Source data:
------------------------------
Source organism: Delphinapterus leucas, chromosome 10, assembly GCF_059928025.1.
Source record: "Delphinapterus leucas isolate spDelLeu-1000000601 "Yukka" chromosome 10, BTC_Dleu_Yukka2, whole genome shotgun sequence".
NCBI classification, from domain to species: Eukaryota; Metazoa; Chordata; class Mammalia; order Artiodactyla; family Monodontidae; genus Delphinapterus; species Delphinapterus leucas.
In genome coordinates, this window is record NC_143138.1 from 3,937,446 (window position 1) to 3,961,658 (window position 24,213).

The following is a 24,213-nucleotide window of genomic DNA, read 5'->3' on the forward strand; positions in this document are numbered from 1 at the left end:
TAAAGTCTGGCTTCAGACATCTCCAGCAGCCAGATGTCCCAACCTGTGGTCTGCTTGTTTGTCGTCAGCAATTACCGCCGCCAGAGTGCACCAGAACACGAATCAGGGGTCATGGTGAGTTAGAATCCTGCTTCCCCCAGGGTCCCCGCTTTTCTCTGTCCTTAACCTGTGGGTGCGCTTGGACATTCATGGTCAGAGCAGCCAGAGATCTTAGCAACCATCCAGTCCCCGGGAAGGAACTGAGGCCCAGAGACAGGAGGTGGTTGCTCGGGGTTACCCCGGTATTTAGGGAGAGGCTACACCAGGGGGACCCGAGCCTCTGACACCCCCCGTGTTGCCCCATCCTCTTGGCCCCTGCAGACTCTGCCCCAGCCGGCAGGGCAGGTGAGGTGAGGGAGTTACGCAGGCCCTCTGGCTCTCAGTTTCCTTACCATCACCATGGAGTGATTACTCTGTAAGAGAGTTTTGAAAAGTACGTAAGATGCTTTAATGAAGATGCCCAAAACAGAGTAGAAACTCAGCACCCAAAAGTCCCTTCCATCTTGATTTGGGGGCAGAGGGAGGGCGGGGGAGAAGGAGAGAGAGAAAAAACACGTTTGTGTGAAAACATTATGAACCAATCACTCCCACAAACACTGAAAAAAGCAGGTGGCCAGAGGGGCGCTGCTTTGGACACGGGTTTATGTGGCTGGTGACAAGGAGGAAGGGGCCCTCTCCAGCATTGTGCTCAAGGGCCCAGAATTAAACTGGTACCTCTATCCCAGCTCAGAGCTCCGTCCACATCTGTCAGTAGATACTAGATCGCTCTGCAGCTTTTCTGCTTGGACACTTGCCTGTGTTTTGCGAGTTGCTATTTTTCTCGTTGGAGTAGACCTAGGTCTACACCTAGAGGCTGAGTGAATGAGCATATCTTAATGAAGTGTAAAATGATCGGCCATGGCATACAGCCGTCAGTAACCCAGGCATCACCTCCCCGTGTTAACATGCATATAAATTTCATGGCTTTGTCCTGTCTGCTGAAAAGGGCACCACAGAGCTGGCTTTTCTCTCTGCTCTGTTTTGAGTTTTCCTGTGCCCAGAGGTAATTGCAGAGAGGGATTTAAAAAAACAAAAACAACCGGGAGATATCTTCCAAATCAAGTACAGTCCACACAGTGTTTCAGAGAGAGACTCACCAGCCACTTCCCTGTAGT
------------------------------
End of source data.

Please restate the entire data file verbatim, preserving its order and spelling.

Source organism: Delphinapterus leucas, chromosome 10, assembly GCF_059928025.1.
Source record: "Delphinapterus leucas isolate spDelLeu-1000000601 "Yukka" chromosome 10, BTC_Dleu_Yukka2, whole genome shotgun sequence".
NCBI classification, from domain to species: Eukaryota; Metazoa; Chordata; class Mammalia; order Artiodactyla; family Monodontidae; genus Delphinapterus; species Delphinapterus leucas.
In genome coordinates, this window is record NC_143138.1 from 3,937,446 (window position 1) to 3,961,658 (window position 24,213).

The following is a 24,213-nucleotide window of genomic DNA, read 5'->3' on the forward strand; positions in this document are numbered from 1 at the left end:
TAAAGTCTGGCTTCAGACATCTCCAGCAGCCAGATGTCCCAACCTGTGGTCTGCTTGTTTGTCGTCAGCAATTACCGCCGCCAGAGTGCACCAGAACACGAATCAGGGGTCATGGTGAGTTAGAATCCTGCTTCCCCCAGGGTCCCCGCTTTTCTCTGTCCTTAACCTGTGGGTGCGCTTGGACATTCATGGTCAGAGCAGCCAGAGATCTTAGCAACCATCCAGTCCCCGGGAAGGAACTGAGGCCCAGAGACAGGAGGTGGTTGCTCGGGGTTACCCCGGTATTTAGGGAGAGGCTACACCAGGGGGACCCGAGCCTCTGACACCCCCCGTGTTGCCCCATCCTCTTGGCCCCTGCAGACTCTGCCCCAGCCGGCAGGGCAGGTGAGGTGAGGGAGTTACGCAGGCCCTCTGGCTCTCAGTTTCCTTACCATCACCATGGAGTGATTACTCTGTAAGAGAGTTTTGAAAAGTACGTAAGATGCTTTAATGAAGATGCCCAAAACAGAGTAGAAACTCAGCACCCAAAAGTCCCTTCCATCTTGATTTGGGGGCAGAGGGAGGGCGGGGGAGAAGGAGAGAGAGAAAAAACACGTTTGTGTGAAAACATTATGAACCAATCACTCCCACAAACACTGAAAAAAGCAGGTGGCCAGAGGGGCGCTGCTTTGGACACGGGTTTATGTGGCTGGTGACAAGGAGGAAGGGGCCCTCTCCAGCATTGTGCTCAAGGGCCCAGAATTAAACTGGTACCTCTATCCCAGCTCAGAGCTCCGTCCACATCTGTCAGTAGATACTAGATCGCTCTGCAGCTTTTCTGCTTGGACACTTGCCTGTGTTTTGCGAGTTGCTATTTTTCTCGTTGGAGTAGACCTAGGTCTACACCTAGAGGCTGAGTGAATGAGCATATCTTAATGAAGTGTAAAATGATCGGCCATGGCATACAGCCGTCAGTAACCCAGGCATCACCTCCCCGTGTTAACATGCATATAAATTTCATGGCTTTGTCCTGTCTGCTGAAAAGGGCACCACAGAGCTGGCTTTTCTCTCTGCTCTGTTTTGAGTTTTCCTGTGCCCAGAGGTAATTGCAGAGAGGGATTTAAAAAAACAAAAACAACCGGGAGATATCTTCCAAATCAAGTACAGTCCACACAGTGTTTCAGAGAGAGACTCACCAGCCACTTCCCTGTAGT